By Sergio Queiroz and Eduardo Simões
SALVADOR, Brazil (Reuters) - A toll of 115 murders and widespread looting, assaults and vandalism in the past week are roiling Brazil's third-biggest city, casting doubts over upcoming carnival celebrations and raising questions about security ahead of the 2014 World Cup.
More than 3,000 federal troops were dispatched to the northeastern state of Bahia in recent days to restore order after much of the state's military police force went on strike last Tuesday to demand higher wages. The military police force, normally charged with routine order and security in Brazil, has stood by as criminals, some of them allegedly members of the police force themselves, have run rampant.
About 20 percent of the state's police, or about 6,000 officers, have taken part in the strike, the government said.
The city of Salvador, the state capital known as a locus of Afro-Brazilian culture and popular as a foreign tourist destination, has borne the brunt of the spree of violence. Less than two weeks before the start of Salvador's popular carnival celebration, which regularly draws a half-million visitors to its seaside colonial streets, the chaos is prompting residents to stay home while shopkeepers to shutter their doors and would-be visitors to cancel their plans.
Brazil's recent economic boom has brought growing prosperity to Bahia and much of the rest of the country's historically poor northeast but the strike and its fallout underscore what many Brazilians say remains a fragile state of preparedness in public services and institutions. The fragility, analysts say, manifests itself anytime a contingency tests reflexes for everything from natural disasters to transport strikes to organized crime waves.
"There's a contrast here between rapid economic growth and a sluggish ability for many public institutions to evolve," said Claudio Couto, a professor of public administration at the Fundacao Getúlio Vargas, a business school in Sao Paulo. "The government isn't able to keep up and that shows in its overall preparedness."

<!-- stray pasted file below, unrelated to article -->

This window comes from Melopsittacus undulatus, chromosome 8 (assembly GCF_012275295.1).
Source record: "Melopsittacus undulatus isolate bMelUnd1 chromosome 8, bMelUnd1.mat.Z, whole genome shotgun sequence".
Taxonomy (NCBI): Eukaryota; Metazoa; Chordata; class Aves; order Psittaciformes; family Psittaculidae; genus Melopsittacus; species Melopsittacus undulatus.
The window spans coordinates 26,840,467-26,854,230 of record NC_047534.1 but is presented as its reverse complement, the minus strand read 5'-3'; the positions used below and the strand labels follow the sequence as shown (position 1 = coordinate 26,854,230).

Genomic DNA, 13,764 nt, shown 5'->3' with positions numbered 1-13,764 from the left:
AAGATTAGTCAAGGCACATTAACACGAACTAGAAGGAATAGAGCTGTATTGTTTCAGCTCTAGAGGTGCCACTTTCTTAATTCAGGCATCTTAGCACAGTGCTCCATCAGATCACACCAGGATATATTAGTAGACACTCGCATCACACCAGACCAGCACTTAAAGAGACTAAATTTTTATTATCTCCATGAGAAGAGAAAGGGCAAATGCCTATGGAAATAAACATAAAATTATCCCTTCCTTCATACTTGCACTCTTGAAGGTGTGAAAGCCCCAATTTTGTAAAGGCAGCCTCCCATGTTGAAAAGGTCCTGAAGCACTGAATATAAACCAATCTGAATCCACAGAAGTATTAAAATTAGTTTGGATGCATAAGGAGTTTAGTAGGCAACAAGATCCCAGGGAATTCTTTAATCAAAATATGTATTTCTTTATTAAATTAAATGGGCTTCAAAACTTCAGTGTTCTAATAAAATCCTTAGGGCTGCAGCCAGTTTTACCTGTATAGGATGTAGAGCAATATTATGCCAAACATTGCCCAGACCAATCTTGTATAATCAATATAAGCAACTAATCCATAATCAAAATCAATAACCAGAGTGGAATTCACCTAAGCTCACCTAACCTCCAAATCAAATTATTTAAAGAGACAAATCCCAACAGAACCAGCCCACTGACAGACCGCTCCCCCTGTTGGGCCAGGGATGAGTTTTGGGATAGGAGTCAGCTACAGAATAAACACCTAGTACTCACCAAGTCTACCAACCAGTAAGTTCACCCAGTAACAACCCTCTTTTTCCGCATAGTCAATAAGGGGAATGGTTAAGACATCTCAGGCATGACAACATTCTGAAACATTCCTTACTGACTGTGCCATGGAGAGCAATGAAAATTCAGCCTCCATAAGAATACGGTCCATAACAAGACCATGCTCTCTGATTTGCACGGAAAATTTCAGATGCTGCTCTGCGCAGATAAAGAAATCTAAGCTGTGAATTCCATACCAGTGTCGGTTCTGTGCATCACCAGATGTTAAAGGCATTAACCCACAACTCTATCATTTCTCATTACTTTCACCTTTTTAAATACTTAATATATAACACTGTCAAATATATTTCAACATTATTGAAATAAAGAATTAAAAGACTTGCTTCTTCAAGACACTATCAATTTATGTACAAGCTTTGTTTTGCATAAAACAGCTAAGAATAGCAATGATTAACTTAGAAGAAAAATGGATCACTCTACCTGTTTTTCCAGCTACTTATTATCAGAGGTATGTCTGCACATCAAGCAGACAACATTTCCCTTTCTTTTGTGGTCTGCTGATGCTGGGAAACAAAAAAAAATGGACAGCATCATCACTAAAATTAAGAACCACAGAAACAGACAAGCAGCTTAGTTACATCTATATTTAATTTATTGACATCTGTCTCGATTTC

The issue of preparedness is critical in places like Salvador, one of 12 Brazilian cities chosen as a venue for soccer's World Cup, just two years away. The tournament, along with the 2016 Olympics in Rio de Janeiro, is highly anticipated in Brazil as a chance for the country to showcase its recent progress on the global stage.
In Salvador and the rest of Brazil's northeast, the economic progress has brought an unwelcome consequence - skyrocketing crime. Fueled by a growing drug trade, an inflow of poor migrants and still lingering inequality between the region's haves and have-nots, northeastern cities regularly rank among the most violent in Brazil.
"The management of public security there is a failure," Jose Vicente da Silva, a retired police colonel and former national security secretary, said in a televised interview on Tuesday.
RISING CRIME DESPITE ECONOMIC GAINS
For Bahia Governor Jaques Wagner, a star of Brazil's ruling Workers' Party and a key ally of President Dilma Rousseff, the strike has led to marathon negotiations with the striking police, who say they are underpaid and overburdened by the rising crime. The governor already agreed to a 6.5 percent salary increase for the police but has refused to grant an amnesty for striking workers who have committed crimes.
"The right to protest is guaranteed but not the right to offend, to prey on, or to threaten people," the governor told Brazilian television on Tuesday.
For the people of Bahia, the past week's tumult has created a general sense of unease. The 115 homicides reported by state authorities by early Tuesday far exceed the state's already high numbers for a weeklong period, the government said, without providing comparable data.
While the arrival of federal troops helped allay the initial alarm, security experts have criticized the measure, calling soldiers, trained for military exercises, poor substitutes for everyday police officers. And because many of the troops have been dispatched to the focus of the protests, a state assembly house where striking police have sought refuge, citizens say they still feel unprotected.
"There's a feeling of insecurity," said Andre Mariano, a college student who was picking up friends at the Salvador airport Tuesday morning. "You don't see officials out on the street - neither police nor soldiers."
Travel businesses, meanwhile, are bracing for the strike's impact during what should be a peak time for revenues. Already, local tourism officials have said as many as 10 percent of their unpaid reservations for carnival and beyond have been canceled in recent days.
"It's going to be much worse if this doesn't get resolved," said Pedro Galvao, president of the Bahia chapter of the Brazilian Association of Travel Agents. "People don't travel to places where they will be scared."
Late last week, the U.S. Embassy in Brazil advised Americans to "consider delaying any non-essential travel" to Bahia "until the security conditions have stabilized."
(Additional reporting by Esteban Israel and Paulo Prada in São Paulo; Writing by Paulo Prada; Editing by Todd Benson)